06 August 2015 - Post by:David Pygott
Summer in the City brings with it, for many, a chance to head out of the office on a well earned break. For others, however, particularly students anxious to undertake work experience to support a future job application, the summer is often a time to head in the other direction. Many institutions run formal graduate recruitment schemes over the summer months. Securing a place on one of these can form the foundation of a successful career. Formal graduate recruitment programmes are unlikely to give rise to litigation risk. But what of ad hoc internships, or one-off work experience placements? These are not without controversy and a number of firms have policies that prohibit or limit them.
The Bribery Act 2010
In English law, the offer of an ad hoc internship to, for example, the son or daughter of a client, potentially gives rise to legal issues, particularly if it is done with some intention or expectation that the client will at some point ‘return the favour’. Section 1 of the Bribery Act 2010 makes it an offence for a person to give a financial or ‘other advantage’ to another person, intending to induce that other person to ‘perform improperly’ an activity connected with a business or carried out in the course of their employment. The activity has to be one that the person is expected to perform impartially, in good faith or from a position of trust. What ‘improper performance’ means in any particular case is to be judged by reference to what a reasonable person in the UK would expect. A similar offence may be committed under section 2 of the Act where a person requests, agrees to receive, or accepts such an ‘advantage’.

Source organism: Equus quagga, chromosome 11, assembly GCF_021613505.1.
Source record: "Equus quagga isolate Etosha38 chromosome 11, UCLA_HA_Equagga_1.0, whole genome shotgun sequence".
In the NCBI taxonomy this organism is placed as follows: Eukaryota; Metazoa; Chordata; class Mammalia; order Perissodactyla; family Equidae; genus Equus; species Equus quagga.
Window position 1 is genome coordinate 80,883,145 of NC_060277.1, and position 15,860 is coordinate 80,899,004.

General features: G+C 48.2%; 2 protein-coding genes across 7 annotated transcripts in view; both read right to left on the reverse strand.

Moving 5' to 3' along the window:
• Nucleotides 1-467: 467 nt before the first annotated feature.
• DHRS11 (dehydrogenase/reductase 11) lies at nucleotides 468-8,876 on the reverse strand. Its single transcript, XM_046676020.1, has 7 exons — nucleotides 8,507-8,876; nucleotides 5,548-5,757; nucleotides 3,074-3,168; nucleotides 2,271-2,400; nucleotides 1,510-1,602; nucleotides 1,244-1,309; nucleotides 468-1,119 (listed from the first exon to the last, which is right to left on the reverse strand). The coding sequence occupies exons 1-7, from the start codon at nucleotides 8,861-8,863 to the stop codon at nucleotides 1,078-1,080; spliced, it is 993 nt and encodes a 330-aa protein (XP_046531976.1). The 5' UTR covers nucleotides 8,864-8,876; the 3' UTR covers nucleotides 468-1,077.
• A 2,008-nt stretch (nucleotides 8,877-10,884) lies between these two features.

The relevant Bribery Act offences also have a cross-border element to them: the Act is clear that they can be committed in England even where the activity intended to be ‘performed improperly’ has no connection with the UK, and is performed outside the UK. Under section 7 of the Bribery Act, a commercial organisation (for example, the employer of someone who committed an offence under the Act) could itself be guilty of an offence in such circumstances, unless it has in place adequate procedures designed to prevent such conduct.
Is it really an offence?
There is currently no English case law on whether the offer of an ad hoc internship or work experience placement to the relation of a client could involve the commission of an offence under the Bribery Act. Were such a matter to be tried, the exact circumstances (application process, suitability of the candidate, nature of the placement, decision maker, intentions of those offering the placement, and any benefit that flowed back to the firm as a result) would be examined in detail.
A question of fact and degree
In some respects, the debate here is similar to the debate about the Act’s effect on corporate hospitality, an issue that was very much in focus at the time the Act was passed. In March 2011, the UK Ministry of Justice published guidance in which it suggested that an invitation to a client to attend a rugby match in the UK as part of a public relations exercise designed to cement good relations was ‘extremely unlikely’ to involve an offence under section 1. This was because there was unlikely to be evidence of an intention to induce ‘improper performance’. One could envisage analogous reasoning applying to short, one-off work experience placements, depending on the circumstances. However, the wide wording of the Act arguably leaves the question open and raises issues of fact and degree. Under English criminal procedure, the final decision would in any event be made by a jury based on the evidence before it in a particular matter, not by the Ministry of Justice.
The regulatory angle
For people working in a UK-regulated financial services firm, a conviction for a Bribery Act offence would raise fitness and propriety issues and could have an effect on careers beyond that of the intern. And this is just under English law. A number of other countries (notably the United States) also have similar laws with extra territorial effect.
So, if your firm’s policy prohibits or limits offers of ad hoc internships or work experience placements, it exists for a good reason. In principle, compliance with it should reduce litigation risk. If your firm does not yet have such a policy, or has one that might need refreshing (now that 5 years or so have elapsed since the Bribery Act was passed) this summer may be the time to act.